For those of you who are interested in such things (and as a follow up to my post from the other day related to Babbage), I embed a youtube video of a Babbage Difference Engine, created from Babbage’s drawings and plans. The original one was (mostly) completed in 1991, but the one on the video, which is currently on display in Mountain View, CA, was completed several years ago. The video has details.
It’s fascinating to watch:
The machine in the video is the property of Nathan Myrhvold, who is a former CTO at Microsoft, who plans to eventually display this machine in his living room. Man, I hope if he has guests nobody spills a drink on it.
I don’t know if i will be in California again before it’s taken off display, but if you end up near Mountain view while it’s still there check it the museum. Hell, stop by anyway, the place looks pretty awesome.
Yet while Ada was lucky in the education she received, she has scarcely more ground for optimism than any other intellectually enthusiastic women of her day as regards finding an outlet for her mental energies after her education was completed.
For a woman of Ada’s day and social class who wished to lead a mentally fulfilling life, the opportunities were close to non-existent. There was generally little alternative but to marry, produce children, and live for one’s husband.
The Ada above is Ada Byron, the only legitimate child of Lord Byron, later known as Ada Lovelace (after marrying a man who later became the Earl of Lovelace). If you don’t know the name Ada Lovelace, you should. A close friend of Charles Babbage, who is sometimes referred to as the father of computers, she was inspirational and influential in the development and the spreading of Babbage’s Analytical Engine, which was the conceptual framework for the eventual practical creation of computers.
Over 100 years later.
The reasons why the development of computers happened closer to 1950 than 1850 is in part due to Babbage’s poor diplomatic and interpersonal skills, but also to politics of 1840’s England (Sir Robert Peel, then the Prime Minister of the United Kingdom, had a part in this, being the miser who refused Babbage’s funding in 1842). Ada Lovelace, a woman of enthusiasm and wonderful ability to explain the concepts that Babbage ingeniously foresaw, was not able to be the spokesperson nor the valuable colleague that she might have been had Babbage’s stubbornness not been so potent.
Many men in academia and technology may have some traditional precedent, with Charles Babbage, in treating women collaborators as mere assistants or, in this case ‘interpreters,’ but at least there is no evidence or reason to believe that Babbage sexually harassed Lovelace (although it would not be impossible that they were lovers, although there is little evidence of this as well). Babbage was not especially misogynistic or awful, he was actually generally liked as far as I can tell, especially by Ada herself. But this was the 19th century, and misogyny was simply a stark truth about the European world.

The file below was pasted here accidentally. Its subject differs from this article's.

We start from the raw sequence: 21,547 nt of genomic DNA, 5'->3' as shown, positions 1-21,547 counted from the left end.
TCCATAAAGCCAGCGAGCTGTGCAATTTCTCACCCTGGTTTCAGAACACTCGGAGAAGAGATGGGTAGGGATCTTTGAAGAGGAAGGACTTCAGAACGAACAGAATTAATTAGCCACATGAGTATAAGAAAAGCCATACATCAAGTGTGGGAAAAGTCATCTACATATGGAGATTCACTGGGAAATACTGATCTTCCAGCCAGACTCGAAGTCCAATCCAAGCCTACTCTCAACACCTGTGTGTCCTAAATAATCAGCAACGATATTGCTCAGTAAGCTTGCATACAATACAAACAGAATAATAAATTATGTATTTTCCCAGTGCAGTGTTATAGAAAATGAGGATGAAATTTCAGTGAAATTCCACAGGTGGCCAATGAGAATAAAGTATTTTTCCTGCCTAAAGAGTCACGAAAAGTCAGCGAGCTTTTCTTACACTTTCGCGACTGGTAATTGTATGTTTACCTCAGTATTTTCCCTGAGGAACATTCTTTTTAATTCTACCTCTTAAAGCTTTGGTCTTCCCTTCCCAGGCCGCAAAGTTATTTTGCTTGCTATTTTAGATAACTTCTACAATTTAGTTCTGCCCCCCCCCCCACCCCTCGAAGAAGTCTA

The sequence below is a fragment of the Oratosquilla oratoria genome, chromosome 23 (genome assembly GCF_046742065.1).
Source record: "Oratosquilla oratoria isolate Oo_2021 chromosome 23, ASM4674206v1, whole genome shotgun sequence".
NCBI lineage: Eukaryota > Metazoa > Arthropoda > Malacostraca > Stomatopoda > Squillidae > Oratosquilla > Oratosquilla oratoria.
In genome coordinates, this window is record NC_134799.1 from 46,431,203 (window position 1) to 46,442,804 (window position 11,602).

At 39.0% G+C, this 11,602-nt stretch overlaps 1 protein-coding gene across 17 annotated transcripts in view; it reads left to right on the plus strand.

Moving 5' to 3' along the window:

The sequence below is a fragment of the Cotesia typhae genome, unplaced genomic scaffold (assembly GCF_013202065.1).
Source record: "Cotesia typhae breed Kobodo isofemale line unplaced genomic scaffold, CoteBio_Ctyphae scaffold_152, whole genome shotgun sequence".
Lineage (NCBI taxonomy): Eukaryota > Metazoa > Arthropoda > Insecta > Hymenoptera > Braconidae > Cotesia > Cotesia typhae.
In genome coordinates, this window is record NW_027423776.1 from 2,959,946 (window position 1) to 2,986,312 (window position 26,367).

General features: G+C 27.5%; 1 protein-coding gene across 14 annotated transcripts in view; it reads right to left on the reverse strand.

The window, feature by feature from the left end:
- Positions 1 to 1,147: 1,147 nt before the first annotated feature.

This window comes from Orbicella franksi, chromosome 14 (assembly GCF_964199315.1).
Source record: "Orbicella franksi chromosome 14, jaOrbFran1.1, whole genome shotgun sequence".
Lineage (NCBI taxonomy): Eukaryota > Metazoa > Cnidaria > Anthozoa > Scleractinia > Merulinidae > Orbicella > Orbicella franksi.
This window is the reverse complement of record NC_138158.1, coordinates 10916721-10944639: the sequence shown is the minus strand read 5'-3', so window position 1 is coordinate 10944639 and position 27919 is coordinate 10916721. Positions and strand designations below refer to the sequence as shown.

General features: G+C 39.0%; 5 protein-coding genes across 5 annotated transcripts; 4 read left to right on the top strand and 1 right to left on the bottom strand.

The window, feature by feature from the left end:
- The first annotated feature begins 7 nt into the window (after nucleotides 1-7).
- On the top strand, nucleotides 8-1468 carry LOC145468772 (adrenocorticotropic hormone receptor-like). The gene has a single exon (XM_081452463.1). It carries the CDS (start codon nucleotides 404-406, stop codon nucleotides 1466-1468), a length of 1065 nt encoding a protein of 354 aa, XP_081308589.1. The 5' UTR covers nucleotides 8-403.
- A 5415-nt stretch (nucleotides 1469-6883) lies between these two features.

Suffice it to say, Ada Lovelace may have had a much more profound influence on the earlier development of information technology had Babbage’s stubbornness and selfishness not been so debilitating to his obvious intellect. Perhaps there is a lesson in there for all intelligent and yet stubbornly selfish and short-sighted men in the various places where skepticism and technology reign.
But more universally, there is a lesson for all of us. Our intelligence, even if great, is often insufficient. We need more than mere processing power and memory to be wise, and perhaps it is wisdom which we should seek in addition to intellect. In too many cases, we see people with obvious intelligence (and memory, especially with everything logged online), but not as often do we see actual wisdom, perspective, or a willingness to challenge oneself. Had a man like Babbage been more wise, we might have had computers by 1900 rather than 1950. Further, the name Ada Lovelace may be remembered for much more than a mere interpreter or (dare I say) cheerleader for Babbage’s work, but as a fully recognized pioneer in information technology of which she was more than capable.
Notes of the ‘Interpreter’
I made reference, above, to Charles Babbage shrugging Ada Lovelace off, despite their very close friendship and collaboration, as a mere ‘interpreter’ of his work. This flippant title was bestowed upon her due to her translation of a paper about Babbage’s Analytical Engine by an Italian mathematician, Luigi Menabrea (Lovelace’s translation can be found here). But in addition to translating the paper, she added 20,000 words or so of ‘Notes’ which give more detail and depth to Babbage’s ideas.
A new, a vast, and a powerful language is developed for the future use of analysis, in which to wield its truths so that these may become of more speedy and accurate practical application for the purposes of mankind than the means hitherto in our possession have rendered possible. Thus not only the mental and the material, but the theoretical and the practical in the mathematical world, are brought into more intimate and effective connexion with each other. We are not aware of its being on record that anything partaking in the nature of what is so well designated the Analytical Engine has been hitherto proposed, or even thought of, as a practical possibility, any more than the idea of a thinking or of a reasoning machine.
The “idea of a thinking or a reasoning machine.” This was written in 1843, but the fundamental ideas were older than that, possibly tracing back as far as the night when Babbage conceived of the idea of the Analytical Engine in December of 1834 when he explained the idea to three women, one of which was a 17 year old Ada.